The beginning of the new year is often an excellent time to review estate plans and perform any necessary updates. While estate planning maintenance can occur at any time of the year or after any number of significant life changes, many people in New Jersey find the flipping over of the calendar year to be an ideal opportunity. Not only do people often feel refreshed after the holidays, but the beginning of the year often prompts people to consider what is truly important to them.
In the New Year, many New Jersey readers will start with their resolutions. Promises to lose weight and get healthy are great, but it is also beneficial to resolve to review estate planning documents or start with this important process. The start of a new calendar year offers a great opportunity to ensure affairs are in order and a person has the necessary legal and financial protections needed.
Creating an estate plan is for the loved ones who will be left behind after a death. Therefore, it is important to consider not only a person's own wishes, but how those choices might affect their family. New Jersey residents should pay careful attention to the details of their estate planning and be sure to communicate important choices with their loved ones.
Getting married is usually a joyous occasion. Getting married for a second time can be just as exciting, although decidedly more complicated. Estate planning for New Jersey residents with children from past marriages or relationships is not always easy or straightforward, so parents who are getting ready to say "I do" for the second time around should take their time with the process.
Many people die every day without a written will. Every state, including New Jersey, has some rules in place for those who die without an estate plan. Some pass assets immediately to a surviving spouse or the next living relative, and others divide the assets between certain parties. However, there are many more specific scenarios that are not covered by the default estate planning rules and regulations in each state.
In New Jersey and across the country, adoption is a way for many people to complete their families. Sometimes these families seek to accomplish this goal by arranging an international adoption. However, adopting outside of the United States can be a long and difficult process, and many families consult with family law attorneys to help them.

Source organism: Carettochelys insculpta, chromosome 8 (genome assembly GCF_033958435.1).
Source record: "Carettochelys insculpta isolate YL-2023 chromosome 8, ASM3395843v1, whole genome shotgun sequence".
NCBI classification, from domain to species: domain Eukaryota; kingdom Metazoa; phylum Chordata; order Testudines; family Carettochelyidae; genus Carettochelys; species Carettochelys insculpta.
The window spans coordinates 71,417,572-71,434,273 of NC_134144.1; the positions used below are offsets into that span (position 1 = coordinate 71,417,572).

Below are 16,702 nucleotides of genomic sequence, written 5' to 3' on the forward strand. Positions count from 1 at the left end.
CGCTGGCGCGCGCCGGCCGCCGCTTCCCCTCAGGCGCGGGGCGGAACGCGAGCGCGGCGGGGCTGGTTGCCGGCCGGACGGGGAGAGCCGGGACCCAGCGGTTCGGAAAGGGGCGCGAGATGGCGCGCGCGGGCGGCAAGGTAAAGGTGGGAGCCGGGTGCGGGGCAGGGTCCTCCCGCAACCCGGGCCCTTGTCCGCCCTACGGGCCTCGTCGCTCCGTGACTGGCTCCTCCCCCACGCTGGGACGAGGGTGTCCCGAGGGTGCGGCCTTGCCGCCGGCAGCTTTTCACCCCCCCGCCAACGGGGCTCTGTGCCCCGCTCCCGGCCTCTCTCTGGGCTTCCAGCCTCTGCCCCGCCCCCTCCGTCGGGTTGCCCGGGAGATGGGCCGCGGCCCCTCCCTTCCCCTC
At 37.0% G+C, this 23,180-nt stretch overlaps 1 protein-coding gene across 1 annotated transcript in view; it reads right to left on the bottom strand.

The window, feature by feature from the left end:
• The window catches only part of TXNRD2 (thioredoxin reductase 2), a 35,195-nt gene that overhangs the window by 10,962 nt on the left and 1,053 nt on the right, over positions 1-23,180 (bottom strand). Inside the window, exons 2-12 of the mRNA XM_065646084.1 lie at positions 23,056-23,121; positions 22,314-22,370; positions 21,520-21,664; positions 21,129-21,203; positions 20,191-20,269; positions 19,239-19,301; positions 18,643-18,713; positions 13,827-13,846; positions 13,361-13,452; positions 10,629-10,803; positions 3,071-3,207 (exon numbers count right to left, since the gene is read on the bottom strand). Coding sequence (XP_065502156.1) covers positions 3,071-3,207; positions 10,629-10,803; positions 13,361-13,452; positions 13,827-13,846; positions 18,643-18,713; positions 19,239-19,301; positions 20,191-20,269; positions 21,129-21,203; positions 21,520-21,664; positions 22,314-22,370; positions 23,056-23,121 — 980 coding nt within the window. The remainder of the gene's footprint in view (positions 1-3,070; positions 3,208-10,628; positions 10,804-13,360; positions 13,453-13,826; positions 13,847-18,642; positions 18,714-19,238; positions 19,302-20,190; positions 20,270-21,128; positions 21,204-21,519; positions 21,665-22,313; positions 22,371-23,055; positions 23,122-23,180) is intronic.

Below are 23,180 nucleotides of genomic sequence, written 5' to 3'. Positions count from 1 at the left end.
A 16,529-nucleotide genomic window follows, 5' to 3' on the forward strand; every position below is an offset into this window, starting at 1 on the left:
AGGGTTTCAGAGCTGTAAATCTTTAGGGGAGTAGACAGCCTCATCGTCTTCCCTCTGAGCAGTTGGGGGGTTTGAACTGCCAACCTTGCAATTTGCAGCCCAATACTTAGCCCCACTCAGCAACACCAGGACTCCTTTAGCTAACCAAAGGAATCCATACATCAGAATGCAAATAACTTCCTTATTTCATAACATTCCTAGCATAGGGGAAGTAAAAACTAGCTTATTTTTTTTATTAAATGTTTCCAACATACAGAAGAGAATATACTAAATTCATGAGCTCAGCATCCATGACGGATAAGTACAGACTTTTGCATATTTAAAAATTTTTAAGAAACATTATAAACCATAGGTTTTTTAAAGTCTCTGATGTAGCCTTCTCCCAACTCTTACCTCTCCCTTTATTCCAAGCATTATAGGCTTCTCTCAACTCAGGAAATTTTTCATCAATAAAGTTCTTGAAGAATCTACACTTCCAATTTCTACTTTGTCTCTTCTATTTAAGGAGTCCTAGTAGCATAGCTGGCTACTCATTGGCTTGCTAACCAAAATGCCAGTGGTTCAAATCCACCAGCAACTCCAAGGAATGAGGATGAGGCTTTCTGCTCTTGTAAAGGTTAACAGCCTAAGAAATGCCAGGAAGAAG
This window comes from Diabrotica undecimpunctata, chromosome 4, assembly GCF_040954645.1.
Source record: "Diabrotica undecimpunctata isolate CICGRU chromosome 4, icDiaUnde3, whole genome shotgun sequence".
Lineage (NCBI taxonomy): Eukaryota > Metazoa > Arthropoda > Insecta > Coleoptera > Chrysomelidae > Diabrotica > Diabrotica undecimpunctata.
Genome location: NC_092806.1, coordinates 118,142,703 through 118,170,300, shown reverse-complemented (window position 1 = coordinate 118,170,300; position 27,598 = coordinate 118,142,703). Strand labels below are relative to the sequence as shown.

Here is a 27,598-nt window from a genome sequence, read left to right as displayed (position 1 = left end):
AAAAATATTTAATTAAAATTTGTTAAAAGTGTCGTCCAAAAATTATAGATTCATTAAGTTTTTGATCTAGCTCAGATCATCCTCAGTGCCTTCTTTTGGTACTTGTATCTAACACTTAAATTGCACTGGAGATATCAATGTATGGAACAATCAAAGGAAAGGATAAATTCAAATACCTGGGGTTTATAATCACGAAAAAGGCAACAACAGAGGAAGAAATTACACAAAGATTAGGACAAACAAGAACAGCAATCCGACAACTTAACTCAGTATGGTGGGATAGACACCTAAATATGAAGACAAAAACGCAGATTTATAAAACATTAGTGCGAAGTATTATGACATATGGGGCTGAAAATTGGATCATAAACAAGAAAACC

As people get older, especially as they reach their 90s and 100s, it may become more difficult for them to take care of their finances or other assets. Some of these people consult with an estate planning attorney and appoint a power of attorney or another individual to take care of financial or business decisions, while others have someone appointed by the courts. Some New Jersey residents may have noticed that not even celebrities like Stan Lee, the co-creator of many people's favorite comic book characters, are able to prevent people from trying to gain control of their considerable finances. Lee's estate is estimated to be valued at more than $50 million, and many people, including his own family, have attempted to gain control of it.
It may surprise many New Jersey residents to find that a significant percentage of Americans do not have any kind of will. Many may believe that they first need to acquire a certain level of wealth before creating a will. However, estate planning can benefit people of any financial standing.
Planning for the future is more than just planning for major events in a person's life. It is also about planning for what happens after a person's death. Estate planning, for many New Jersey residents, may appear to be a daunting task. Some overwhelmed individuals may try to rush through the process or ignore it entirely. Unfortunately, this can lead to mistakes that, in the long run, may have disastrous results.
Parents of special needs children are often accustomed to planning for future events. Some of these might include planning school schedules and events or family vacations and outings, but not all people know how to plan for their children's care after their deaths. Estate planning can be confusing, as many New Jersey residents may already be aware, and even more so when there are special circumstances involved. There are, however, several tips that can help parents to plan for their children's future care.